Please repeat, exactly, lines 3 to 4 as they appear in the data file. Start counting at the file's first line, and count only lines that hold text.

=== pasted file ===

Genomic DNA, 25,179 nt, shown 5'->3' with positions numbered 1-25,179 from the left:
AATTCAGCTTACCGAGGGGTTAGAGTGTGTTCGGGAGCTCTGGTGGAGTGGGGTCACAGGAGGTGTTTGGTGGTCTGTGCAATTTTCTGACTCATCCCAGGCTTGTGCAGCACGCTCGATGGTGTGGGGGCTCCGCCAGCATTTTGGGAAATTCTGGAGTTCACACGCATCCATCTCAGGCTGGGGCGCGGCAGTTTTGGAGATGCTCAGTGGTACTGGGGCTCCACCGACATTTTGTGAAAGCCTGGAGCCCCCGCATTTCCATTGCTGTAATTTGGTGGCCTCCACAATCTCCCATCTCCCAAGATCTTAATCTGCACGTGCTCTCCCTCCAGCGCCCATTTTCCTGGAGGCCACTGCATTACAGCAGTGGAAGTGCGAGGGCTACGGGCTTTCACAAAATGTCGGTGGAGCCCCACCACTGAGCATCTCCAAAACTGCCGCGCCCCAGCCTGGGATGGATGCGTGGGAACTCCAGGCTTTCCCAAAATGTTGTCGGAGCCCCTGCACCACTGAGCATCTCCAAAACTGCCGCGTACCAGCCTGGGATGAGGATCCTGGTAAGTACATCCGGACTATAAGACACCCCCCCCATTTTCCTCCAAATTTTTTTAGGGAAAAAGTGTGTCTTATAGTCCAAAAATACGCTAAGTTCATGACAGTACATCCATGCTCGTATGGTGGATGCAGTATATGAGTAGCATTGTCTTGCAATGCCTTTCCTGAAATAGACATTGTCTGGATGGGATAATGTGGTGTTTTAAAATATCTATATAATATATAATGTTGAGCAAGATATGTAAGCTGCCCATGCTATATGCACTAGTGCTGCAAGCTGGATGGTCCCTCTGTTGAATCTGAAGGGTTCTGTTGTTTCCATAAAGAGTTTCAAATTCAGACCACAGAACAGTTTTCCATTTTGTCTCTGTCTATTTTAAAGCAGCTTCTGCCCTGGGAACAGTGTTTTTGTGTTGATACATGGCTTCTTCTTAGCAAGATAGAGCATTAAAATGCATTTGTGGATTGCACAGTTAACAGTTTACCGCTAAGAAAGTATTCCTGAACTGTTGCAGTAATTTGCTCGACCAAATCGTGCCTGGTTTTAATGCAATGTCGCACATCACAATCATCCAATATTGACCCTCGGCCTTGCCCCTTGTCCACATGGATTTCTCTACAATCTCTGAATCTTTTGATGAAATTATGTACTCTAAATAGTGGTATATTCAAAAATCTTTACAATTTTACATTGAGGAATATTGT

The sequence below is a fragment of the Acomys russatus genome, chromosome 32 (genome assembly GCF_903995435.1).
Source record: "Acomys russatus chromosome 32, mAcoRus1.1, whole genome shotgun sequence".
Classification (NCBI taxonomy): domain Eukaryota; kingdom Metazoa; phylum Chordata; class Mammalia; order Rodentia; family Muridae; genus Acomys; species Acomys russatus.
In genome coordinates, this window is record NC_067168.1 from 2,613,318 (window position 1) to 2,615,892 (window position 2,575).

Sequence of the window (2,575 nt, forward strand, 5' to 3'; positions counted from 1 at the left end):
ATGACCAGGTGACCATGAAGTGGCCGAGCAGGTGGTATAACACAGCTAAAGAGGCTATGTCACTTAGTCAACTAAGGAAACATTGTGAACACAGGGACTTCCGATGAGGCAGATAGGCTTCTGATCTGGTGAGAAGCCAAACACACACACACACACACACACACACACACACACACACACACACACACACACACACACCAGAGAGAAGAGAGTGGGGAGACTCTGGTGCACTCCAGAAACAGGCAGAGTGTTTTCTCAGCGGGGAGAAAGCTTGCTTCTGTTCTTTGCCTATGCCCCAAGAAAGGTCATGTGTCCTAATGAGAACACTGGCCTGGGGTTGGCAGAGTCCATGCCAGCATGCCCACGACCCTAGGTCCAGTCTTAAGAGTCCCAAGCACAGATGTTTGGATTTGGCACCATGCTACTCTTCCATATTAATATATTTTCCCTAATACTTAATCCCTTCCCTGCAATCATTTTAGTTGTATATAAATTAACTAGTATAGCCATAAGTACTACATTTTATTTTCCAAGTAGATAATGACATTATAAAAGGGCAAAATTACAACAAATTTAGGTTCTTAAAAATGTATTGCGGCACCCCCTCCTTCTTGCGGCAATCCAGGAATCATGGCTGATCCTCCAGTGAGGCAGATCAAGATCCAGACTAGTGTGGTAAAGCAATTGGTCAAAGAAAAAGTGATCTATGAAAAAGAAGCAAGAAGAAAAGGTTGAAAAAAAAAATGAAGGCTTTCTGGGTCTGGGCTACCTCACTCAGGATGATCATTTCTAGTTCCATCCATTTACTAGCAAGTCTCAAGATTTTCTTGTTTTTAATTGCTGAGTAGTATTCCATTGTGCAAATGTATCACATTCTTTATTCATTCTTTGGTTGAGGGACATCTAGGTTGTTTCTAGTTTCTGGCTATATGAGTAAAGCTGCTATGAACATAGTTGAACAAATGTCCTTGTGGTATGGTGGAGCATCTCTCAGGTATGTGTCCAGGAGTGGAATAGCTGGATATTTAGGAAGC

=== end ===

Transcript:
The sequence below is a fragment of the Acomys russatus genome, chromosome 32 (genome assembly GCF_903995435.1).
Source record: "Acomys russatus chromosome 32, mAcoRus1.1, whole genome shotgun sequence".